[pjw] REPORT BACK/FACTS: War of Lies: Why are US Troops Still in Iraq?

Peace and Justice Works pjw at pjw.info
Wed Mar 20 16:00:06 EDT 2019

Iraq Affinity Group supporters

At yesterday's action to mark 16 years since the invasion of Iraq, a small 
but stalwart crew set up the Tower of Peace at the east end of the 
Burnside Bridge with signs saying "US Out of Iraq." The wind tried to 
knock the tower over a few times but we managed to keep it from falling.

We were able to hand out roughly 100 fact sheets to those among the 
thousands commuting over the bridge (and walking by). Below is the content 
of the fact sheet; it is also online laid out with graphics and large 
headline for easy printing as a PDF at:

Please share widely!

Thanks to all who helped make it happen, to Stand for Peace and Justice 
for hosting us (that group actually began their weekly vigil 5 years ago 
after we did a similar action marking 11 years in Iraq), to Portland 
Peaceful Response Coalition and the other cosponsors.

dan handelman
peace and justice works iraq affinity group


War of Lies: Why Are US Troops Still in Iraq?
March 19, 2019

On March 19, 2003, following some of the largest protests in global 
history, the United States launched a military campaign dubbed "shock and 
awe," then sent in troops to invade and occupy  the country of Iraq. After 
thirteen years of some of the most stringent sanctions in history, Iraqis 
had limited access to electricity, medicine and food, problems which still 
persist sixteen years after the invasion. Tens of thousands of Iraqis died 
in the invasion and fighting both at the hands of the US coalition and 
militant groups emboldened by the destabilization of the nation. Although 
the US declared "Mission Accomplished" on May 1, 2003, the war in Iraq 
continues today.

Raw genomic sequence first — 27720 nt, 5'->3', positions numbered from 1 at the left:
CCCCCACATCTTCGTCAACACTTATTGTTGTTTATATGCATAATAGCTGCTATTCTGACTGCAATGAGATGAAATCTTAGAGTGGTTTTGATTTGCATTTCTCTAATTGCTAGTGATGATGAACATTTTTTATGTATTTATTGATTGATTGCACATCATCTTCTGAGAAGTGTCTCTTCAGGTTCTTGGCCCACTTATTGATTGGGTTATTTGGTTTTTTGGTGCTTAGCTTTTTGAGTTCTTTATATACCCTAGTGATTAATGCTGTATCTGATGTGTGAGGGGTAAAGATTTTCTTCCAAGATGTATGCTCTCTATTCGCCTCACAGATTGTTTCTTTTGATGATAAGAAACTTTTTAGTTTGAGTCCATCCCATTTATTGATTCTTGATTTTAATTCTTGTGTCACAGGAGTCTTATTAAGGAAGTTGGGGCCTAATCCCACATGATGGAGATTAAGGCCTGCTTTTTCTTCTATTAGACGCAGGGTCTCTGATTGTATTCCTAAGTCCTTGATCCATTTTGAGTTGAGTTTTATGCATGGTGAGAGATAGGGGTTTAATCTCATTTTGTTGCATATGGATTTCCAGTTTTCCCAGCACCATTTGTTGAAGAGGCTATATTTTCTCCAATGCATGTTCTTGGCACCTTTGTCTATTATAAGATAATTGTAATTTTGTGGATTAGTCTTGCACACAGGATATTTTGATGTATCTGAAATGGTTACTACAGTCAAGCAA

Beginning with the "Gulf War" in January 1991, continuing through the 
invasion in 2002 and the war against the Islamic State in Iraq and Syria 
(ISIS) which began in August 2014, the US has never really stopped its 
attacks in Iraq. In 2002, Congress approved an Authorization for Use of 
Military Force, designed to remove Saddam Hussein from power. Although 
that goal was accomplished, the 2002 AUMF remains in effect today and was 
used to justify the war on ISIS. The US claimed victory after the 
"liberation" of the Iraqi city of Mosul in late 2017, which caused the 
deaths of roughly 9600 civilians (Associated Press, December 20, 2017). 
Despite the defeat of ISIS, the US has no plans to withdraw its roughly 
6000 troops from Iraq.

In February, President Trump declared that US troops would stay in Iraq in 
order to "watch Iran," prompting a backlash from the Iraqi government. 
While President Barham Salih did not object to the US presence to "fight 
terrorism," he noted that Iraq seeks good relations with Iran and told the 
US not to "overburden Iraq with your own issues" (The Guardian, February 
4). When Trump visited American bases at Christmas 2018 without a 
customary meeting with the Prime Minister (Reuters, December 26), it 
provoked the Iraqi parliament to seek ways to expel all US troops 
(Kurdistan 24, February 10).

In late 2011, President Obama followed up on a pledge made by President 
Bush to withdraw US combat troops, but left about 500 military personnel 
there as "advisors" and to protect the US embassy in Iraq-- the world's 
largest. The fight against ISIS led that number to swell to roughly 9000 
under Presidents Obama and Trump. In the efforts to push ISIS out of 
Mosul, the US damaged or destroyed all of that city's bridges and hundreds 
of homes. The "good news" is that while in 2017, the year of the mass 
bombing of Mosul, 36,898 people were killed in Iraq, "only" 7201 were 
killed in 2018 (Antiwar.com, January 1). So far in 2019, at least 663 more 
people have been killed or found dead (Antiwar.com, February 1 and 28). 
That means just since 2014, 197,766 people were killed in war-related